I don’t like Burne Jones that much, but he was a superb draughtsman. His figure of Andromeda is outstanding, if questionable. Her choice is to be eaten by a dragon, or given as a sexual possession to the stranger who turned up to take that possession. I think her pose indicates her feelings about this Hobson’s choice, so maybe Burne Jones thought the same. Her hand positions seem to indicate that she knows what comes next.
I decided to make a straight, gridded-up copy of her in pencil, largely as a challenge to see if I could capture a coloured oil painting in monochrome graphite.
I was pleased with the way it was working out, so I bought myself some really soft pencils and finished her. I left out the chains, partly because they are really hard to draw, but largely because I hate the idea of chains and restraint. The rendering of her feet is astonishing, and I find feet really difficult to draw, so I worked hard to see how EBJ drew them. Cleaned up, she almost looks like an engraving.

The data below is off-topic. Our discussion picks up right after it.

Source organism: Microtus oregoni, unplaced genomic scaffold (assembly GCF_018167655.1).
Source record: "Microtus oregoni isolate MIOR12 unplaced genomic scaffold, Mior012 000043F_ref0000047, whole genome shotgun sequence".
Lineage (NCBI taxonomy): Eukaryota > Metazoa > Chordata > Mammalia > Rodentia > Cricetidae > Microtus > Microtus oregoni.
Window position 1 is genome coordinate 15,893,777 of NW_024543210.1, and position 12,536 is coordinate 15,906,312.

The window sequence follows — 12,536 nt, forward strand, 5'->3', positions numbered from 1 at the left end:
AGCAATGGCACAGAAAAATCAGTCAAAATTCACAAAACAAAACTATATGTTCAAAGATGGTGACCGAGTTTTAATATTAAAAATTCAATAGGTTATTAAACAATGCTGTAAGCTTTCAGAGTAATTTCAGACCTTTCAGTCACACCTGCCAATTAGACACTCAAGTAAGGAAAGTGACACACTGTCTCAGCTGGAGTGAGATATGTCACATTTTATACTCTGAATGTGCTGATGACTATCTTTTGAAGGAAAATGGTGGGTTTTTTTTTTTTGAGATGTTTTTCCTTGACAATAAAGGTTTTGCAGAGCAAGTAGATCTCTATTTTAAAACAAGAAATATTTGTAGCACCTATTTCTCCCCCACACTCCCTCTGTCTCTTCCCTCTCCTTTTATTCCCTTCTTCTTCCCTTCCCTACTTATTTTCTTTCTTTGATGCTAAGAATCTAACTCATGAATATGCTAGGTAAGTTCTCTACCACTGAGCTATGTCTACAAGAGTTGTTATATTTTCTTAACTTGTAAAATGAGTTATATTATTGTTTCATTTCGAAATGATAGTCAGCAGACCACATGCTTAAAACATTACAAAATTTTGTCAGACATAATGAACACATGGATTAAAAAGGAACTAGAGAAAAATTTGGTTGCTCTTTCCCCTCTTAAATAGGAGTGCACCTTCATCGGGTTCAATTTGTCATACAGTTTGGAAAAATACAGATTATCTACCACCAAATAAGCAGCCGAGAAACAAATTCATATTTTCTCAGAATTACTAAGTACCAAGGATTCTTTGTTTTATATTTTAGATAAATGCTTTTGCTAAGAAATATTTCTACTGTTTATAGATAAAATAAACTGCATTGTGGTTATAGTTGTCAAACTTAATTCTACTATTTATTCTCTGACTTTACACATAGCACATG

I think this is complete. I started out on the wrong foot, using the wrong colour of paper. A lot of the paper colour shows through, because of the heavy ribbed texture. A warm colour would look OK. This dark blue grey just looks drab. I think I need to get some different pastel papers.
I have posted my acrylic copy of Klimt’s Eve before, but I realised that I had taken a series of poor quality phone-photos of the picture at several stages in its painting. It is interesting to see how it developed. Initially I thought it would not work, but after I painted the leopard skin she stands on (hardly an advert for the Garden of Eden, where all is peace, harmony and vegetarianism…) I suddenly thought “I can do this” and carried on. Her hands don’t work well, but then Klimt never finished them in the first place, so maybe he was having an off day too. (He clearly was, he died before he finally completed them). One of my favourite paintings of all.
I made this copy of Aubrey Beardsley’s Salome with the head of St John when I was not quite a student, in about 1969. It was done with a Rotring pen and copied from a postage stamp sized illustration in the Encyclopaedia Britannic, so I was, and still am, quite impressed with the result. It hung in my room as a student, and how it has survived until now I don’t know